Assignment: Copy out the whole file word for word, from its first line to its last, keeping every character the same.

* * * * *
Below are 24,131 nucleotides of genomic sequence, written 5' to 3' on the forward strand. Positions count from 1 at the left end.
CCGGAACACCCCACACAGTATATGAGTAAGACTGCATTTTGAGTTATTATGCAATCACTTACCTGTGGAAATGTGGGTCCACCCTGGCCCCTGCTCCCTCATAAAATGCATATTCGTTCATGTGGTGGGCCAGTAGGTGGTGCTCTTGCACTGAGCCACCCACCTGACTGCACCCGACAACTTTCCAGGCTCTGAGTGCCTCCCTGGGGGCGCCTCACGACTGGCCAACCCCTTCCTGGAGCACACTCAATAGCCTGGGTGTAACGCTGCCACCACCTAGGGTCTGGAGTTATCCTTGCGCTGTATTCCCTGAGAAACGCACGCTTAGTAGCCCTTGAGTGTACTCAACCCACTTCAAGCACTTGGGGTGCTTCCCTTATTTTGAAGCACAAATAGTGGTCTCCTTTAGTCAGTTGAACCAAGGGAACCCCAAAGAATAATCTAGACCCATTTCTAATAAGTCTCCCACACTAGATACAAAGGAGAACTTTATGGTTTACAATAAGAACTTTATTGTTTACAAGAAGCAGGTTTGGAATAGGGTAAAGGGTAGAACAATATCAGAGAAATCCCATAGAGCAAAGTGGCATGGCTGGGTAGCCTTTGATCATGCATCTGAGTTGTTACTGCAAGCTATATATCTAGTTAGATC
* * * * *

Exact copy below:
Below are 24,131 nucleotides of genomic sequence, written 5' to 3' on the forward strand. Positions count from 1 at the left end.
CCGGAACACCCCACACAGTATATGAGTAAGACTGCATTTTGAGTTATTATGCAATCACTTACCTGTGGAAATGTGGGTCCACCCTGGCCCCTGCTCCCTCATAAAATGCATATTCGTTCATGTGGTGGGCCAGTAGGTGGTGCTCTTGCACTGAGCCACCCACCTGACTGCACCCGACAACTTTCCAGGCTCTGAGTGCCTCCCTGGGGGCGCCTCACGACTGGCCAACCCCTTCCTGGAGCACACTCAATAGCCTGGGTGTAACGCTGCCACCACCTAGGGTCTGGAGTTATCCTTGCGCTGTATTCCCTGAGAAACGCACGCTTAGTAGCCCTTGAGTGTACTCAACCCACTTCAAGCACTTGGGGTGCTTCCCTTATTTTGAAGCACAAATAGTGGTCTCCTTTAGTCAGTTGAACCAAGGGAACCCCAAAGAATAATCTAGACCCATTTCTAATAAGTCTCCCACACTAGATACAAAGGAGAACTTTATGGTTTACAATAAGAACTTTATTGTTTACAAGAAGCAGGTTTGGAATAGGGTAAAGGGTAGAACAATATCAGAGAAATCCCATAGAGCAAAGTGGCATGGCTGGGTAGCCTTTGATCATGCATCTGAGTTGTTACTGCAAGCTATATATCTAGTTAGATC